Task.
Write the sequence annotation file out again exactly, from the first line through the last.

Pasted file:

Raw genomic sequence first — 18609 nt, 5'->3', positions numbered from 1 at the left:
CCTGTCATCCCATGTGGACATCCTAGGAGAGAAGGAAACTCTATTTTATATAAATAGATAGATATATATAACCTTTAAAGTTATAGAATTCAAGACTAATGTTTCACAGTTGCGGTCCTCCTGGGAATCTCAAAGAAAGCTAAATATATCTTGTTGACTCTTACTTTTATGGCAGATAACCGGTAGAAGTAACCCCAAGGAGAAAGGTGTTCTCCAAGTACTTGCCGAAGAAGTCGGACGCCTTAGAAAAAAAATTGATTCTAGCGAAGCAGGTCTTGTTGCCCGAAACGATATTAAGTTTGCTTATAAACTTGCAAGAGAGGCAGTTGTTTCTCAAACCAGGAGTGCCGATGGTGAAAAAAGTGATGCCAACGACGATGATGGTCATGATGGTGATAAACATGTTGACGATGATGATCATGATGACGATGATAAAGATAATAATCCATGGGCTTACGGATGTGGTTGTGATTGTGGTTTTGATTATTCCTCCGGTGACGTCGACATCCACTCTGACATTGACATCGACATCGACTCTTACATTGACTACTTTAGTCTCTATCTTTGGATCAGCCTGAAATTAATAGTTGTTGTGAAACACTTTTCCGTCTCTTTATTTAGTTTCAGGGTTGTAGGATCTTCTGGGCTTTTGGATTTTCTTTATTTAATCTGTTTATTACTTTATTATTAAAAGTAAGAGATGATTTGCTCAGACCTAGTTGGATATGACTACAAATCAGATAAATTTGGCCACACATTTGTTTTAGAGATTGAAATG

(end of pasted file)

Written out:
Raw genomic sequence first — 18609 nt, 5'->3', positions numbered from 1 at the left:
CCTGTCATCCCATGTGGACATCCTAGGAGAGAAGGAAACTCTATTTTATATAAATAGATAGATATATATAACCTTTAAAGTTATAGAATTCAAGACTAATGTTTCACAGTTGCGGTCCTCCTGGGAATCTCAAAGAAAGCTAAATATATCTTGTTGACTCTTACTTTTATGGCAGATAACCGGTAGAAGTAACCCCAAGGAGAAAGGTGTTCTCCAAGTACTTGCCGAAGAAGTCGGACGCCTTAGAAAAAAAATTGATTCTAGCGAAGCAGGTCTTGTTGCCCGAAACGATATTAAGTTTGCTTATAAACTTGCAAGAGAGGCAGTTGTTTCTCAAACCAGGAGTGCCGATGGTGAAAAAAGTGATGCCAACGACGATGATGGTCATGATGGTGATAAACATGTTGACGATGATGATCATGATGACGATGATAAAGATAATAATCCATGGGCTTACGGATGTGGTTGTGATTGTGGTTTTGATTATTCCTCCGGTGACGTCGACATCCACTCTGACATTGACATCGACATCGACTCTTACATTGACTACTTTAGTCTCTATCTTTGGATCAGCCTGAAATTAATAGTTGTTGTGAAACACTTTTCCGTCTCTTTATTTAGTTTCAGGGTTGTAGGATCTTCTGGGCTTTTGGATTTTCTTTATTTAATCTGTTTATTACTTTATTATTAAAAGTAAGAGATGATTTGCTCAGACCTAGTTGGATATGACTACAAATCAGATAAATTTGGCCACACATTTGTTTTAGAGATTGAAATG